Our vocation can easily consume all our time and relational energy, giving us the illusion that our identity comes entirely from our work.

Instead of individualism and isolation, we practice real presence with others who are not part of our daily work.


As a baseline, we commit to regular participation in a worshipping community; including another person (our spouse, if we are married) in evaluating and adjusting our time commitments on a regular basis, especially travel that takes us away from home; and pursuing diversity across ethnicity and class in our friendships and mentoring relationships.


As reach practices, many of us aspire to:

1. Ongoing accountability groups with friends who have no stake in the outcome of our work, who can hear the full stories of our lives and speak God’s truth into our stories.

2. Committing to a consistent, ordinary opportunity to serve others that does not accrue any status or significance for ourselves.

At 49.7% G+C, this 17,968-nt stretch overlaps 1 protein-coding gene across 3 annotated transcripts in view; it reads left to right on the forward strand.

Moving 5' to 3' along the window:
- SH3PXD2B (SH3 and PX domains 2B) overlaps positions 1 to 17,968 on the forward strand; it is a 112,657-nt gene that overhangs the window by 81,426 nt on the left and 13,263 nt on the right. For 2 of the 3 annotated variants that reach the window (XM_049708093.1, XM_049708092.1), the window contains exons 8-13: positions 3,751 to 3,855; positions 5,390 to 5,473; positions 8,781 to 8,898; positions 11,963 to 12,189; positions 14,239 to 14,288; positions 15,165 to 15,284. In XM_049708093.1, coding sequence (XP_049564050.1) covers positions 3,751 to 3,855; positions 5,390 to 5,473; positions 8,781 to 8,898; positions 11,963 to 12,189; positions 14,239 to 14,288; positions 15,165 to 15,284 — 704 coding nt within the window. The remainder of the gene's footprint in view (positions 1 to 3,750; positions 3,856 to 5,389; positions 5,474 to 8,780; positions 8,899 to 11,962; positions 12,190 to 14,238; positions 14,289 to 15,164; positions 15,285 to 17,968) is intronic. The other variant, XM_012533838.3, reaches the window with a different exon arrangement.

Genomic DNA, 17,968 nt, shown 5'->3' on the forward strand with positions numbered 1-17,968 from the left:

3. Consistently have people from a different socioeconomic, ethnic, or cultural background among our ten most recent phone or messaging contacts.


We seek creative approaches to being deeply known, such as carefully tracking our time with our family and closest friends, or creating a personal advisory board; to creating ways for our coworkers and members of our households to encounter one another as whole persons; and to reducing the conflict between paid work and our responsibilities to children, aging parents, and others dependent on our care.


We hope for abundance in the form of being deeply known for who we are rather than only what we do, redemptive encounters with people very different from us, and relationships that are lifelong and extend blessing even beyond our own lives.